The Truth about carbs

 

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By:  Michelle Sweeney, Nutrition Peer Counselor,  Fit-well Center, UC Davis

Carbohydrates, and whether or how much to consume, fill our social media feeds, but many people don’t know what carbohydrate is and what function is serves in our bodies.

Why do we need carbs in the first place? Carbohydrates are our body’s first choice in energy. We need carbohydrates to fuel our everyday activities, as well as any exercise.  Carbohydrates are long chains of starch molecules that break down easily to the simple sugar, glucose, our brain depends on. We need carbohydrates in our diet for fuel so that other macronutrients such as protein and fat can work to build muscle, repair your body, and regulate systems.

Carbs, or carbohydrates, can be classified into two categories: simple and complex. The simple ones are what most people think of first. These are usually made from refined grains, with added sugar and can raise blood sugar quickly. Complex carbs, on the other hand are high in fiber and starch. They are usually less processed and are digested more slowly. They are more-filling than simple carbs due to the fiber content.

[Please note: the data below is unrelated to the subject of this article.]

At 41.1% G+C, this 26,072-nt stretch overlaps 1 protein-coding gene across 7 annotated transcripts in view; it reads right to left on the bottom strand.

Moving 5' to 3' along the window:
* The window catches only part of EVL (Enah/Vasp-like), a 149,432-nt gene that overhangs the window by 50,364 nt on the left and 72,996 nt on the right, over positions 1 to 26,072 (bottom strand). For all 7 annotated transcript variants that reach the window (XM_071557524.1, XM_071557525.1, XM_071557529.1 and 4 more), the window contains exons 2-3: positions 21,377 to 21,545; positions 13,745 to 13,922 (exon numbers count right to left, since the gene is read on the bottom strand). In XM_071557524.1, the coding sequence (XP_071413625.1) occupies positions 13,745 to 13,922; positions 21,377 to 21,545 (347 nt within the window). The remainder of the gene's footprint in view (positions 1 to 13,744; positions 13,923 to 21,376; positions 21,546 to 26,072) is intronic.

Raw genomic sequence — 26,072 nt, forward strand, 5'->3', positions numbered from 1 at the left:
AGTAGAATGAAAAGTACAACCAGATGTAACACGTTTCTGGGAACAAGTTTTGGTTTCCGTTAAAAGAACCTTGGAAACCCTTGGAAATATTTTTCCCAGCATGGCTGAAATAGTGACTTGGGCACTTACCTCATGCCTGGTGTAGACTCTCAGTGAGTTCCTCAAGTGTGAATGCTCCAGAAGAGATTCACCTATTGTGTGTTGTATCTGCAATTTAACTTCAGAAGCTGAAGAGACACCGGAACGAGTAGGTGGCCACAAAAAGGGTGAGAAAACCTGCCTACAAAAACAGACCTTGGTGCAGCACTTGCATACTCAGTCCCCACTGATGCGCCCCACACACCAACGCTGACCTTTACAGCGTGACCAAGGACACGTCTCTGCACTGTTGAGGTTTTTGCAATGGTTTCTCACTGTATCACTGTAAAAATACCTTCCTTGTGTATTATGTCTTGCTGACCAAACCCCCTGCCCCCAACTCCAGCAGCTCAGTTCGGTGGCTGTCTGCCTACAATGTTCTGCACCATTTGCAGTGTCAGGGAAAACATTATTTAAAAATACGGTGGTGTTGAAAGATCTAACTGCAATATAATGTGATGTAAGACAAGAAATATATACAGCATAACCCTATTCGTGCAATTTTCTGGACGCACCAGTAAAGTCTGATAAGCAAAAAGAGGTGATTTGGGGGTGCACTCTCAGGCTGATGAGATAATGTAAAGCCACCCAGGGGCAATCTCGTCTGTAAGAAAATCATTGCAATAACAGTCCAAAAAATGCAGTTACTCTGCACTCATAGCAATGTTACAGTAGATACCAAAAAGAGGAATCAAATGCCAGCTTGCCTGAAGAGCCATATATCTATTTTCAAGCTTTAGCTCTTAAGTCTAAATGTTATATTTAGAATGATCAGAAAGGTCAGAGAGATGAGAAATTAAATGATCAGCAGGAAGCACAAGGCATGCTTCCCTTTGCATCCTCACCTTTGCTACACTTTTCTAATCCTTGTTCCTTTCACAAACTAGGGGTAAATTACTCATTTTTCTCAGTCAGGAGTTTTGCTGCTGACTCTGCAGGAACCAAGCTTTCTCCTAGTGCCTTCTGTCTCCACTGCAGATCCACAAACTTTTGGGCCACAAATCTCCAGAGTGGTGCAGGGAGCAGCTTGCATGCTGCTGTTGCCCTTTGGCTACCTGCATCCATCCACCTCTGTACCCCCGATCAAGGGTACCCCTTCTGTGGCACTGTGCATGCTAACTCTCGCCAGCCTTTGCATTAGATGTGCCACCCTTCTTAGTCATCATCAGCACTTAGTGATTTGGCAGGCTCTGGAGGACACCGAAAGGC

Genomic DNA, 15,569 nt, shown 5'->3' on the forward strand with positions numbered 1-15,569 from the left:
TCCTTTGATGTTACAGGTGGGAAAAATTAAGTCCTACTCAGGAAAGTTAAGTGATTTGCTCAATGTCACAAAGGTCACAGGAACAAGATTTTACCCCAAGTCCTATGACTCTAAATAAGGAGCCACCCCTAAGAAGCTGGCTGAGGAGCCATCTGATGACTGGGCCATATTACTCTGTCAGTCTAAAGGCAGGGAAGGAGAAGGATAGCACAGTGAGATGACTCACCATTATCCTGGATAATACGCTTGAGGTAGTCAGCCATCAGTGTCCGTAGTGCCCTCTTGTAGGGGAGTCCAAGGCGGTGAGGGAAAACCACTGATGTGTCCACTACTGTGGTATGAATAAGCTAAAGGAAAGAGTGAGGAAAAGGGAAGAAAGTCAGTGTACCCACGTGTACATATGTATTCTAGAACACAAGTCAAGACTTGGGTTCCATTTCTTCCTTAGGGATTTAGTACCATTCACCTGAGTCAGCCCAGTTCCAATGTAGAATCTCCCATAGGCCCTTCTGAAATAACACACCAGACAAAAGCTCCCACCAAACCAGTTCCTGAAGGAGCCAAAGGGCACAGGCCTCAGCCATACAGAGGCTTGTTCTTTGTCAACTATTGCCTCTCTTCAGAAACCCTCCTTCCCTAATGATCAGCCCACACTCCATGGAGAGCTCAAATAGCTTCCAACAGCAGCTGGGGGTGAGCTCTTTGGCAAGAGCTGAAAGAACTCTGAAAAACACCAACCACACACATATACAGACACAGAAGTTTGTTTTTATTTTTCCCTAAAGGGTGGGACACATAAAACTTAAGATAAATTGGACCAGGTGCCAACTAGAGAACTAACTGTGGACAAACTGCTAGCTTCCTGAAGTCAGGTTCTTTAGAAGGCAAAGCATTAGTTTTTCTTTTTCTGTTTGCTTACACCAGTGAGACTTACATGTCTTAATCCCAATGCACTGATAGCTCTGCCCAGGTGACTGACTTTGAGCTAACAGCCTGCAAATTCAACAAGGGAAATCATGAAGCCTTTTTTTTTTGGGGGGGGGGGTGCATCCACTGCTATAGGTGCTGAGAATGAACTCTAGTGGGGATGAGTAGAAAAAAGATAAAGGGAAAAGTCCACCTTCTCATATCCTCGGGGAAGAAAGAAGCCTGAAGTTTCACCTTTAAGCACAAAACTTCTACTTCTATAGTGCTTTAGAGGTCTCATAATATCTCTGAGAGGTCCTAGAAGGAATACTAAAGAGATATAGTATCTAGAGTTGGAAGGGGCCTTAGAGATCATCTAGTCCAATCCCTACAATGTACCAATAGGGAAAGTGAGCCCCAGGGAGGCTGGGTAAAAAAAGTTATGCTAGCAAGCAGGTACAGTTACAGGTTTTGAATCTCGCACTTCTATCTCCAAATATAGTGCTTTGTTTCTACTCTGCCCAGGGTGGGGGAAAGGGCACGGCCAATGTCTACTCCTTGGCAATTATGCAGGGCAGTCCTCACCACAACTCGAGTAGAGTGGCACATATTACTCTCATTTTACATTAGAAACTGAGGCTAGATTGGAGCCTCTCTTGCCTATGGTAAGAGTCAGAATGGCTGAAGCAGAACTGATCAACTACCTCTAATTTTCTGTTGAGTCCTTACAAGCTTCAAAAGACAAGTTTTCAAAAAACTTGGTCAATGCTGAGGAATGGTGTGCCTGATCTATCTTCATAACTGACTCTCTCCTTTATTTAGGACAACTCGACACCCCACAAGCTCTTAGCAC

While most people thinks carbs are only things like pasta and bread, carbohydrates are found in many different foods, including, but not limited to: fruits, vegetables, nuts, beans, and whole grains. These foods offer important vitamins and minerals, as well as fiber, which are essential to both short-term and long-term health.

Choosing important and healthy carbohydrates everyday does not have to be a difficult process. You can switch out refined grains (white bread, French bread, white pasta etc.) for whole wheat or whole grain versions. You should try to have about a quarter of each meal be carbohydrate-rich grains, and shoot for at least half of your grains in a day as whole grains. Carbohydrate-rich foods work as a great base for meals. Whole wheat pasta with grilled chicken and vegetables and a bit of olive oil provides whole grains in the pasta, complex carbohydrates and nutrients in the vegetables, protein in the chicken, and healthy fat in the olive oil – great example of a balanced meal!

Many people try to avoid carbs because they believe it will help them lose weight or avoid various health problems, like inflammation. The reason cutting out carbs can give the appearance of weight loss is because carbohydrates bind to water in your body. Then, when you stop eating them, you lose water weight, not fat tissue. In the long run, the fiber provided by complex carbohydrates can give you a trimmer, less bloated appearance. Whole grains and other complex carbs play an important role in reducing inflammation and inflammatory markers indicating better overall health.

Overall, carbohydrate-rich foods provide many additional, non-carbohydrate nutrients and they can help improve your health in the long-term. They also provide your body with the energy it needs to thrive. So feel free to “carb-up”, just opt for complex carb sources like whole grains and fruits and vegetables, instead of refined simple carbs like white bread and sugary sweets.

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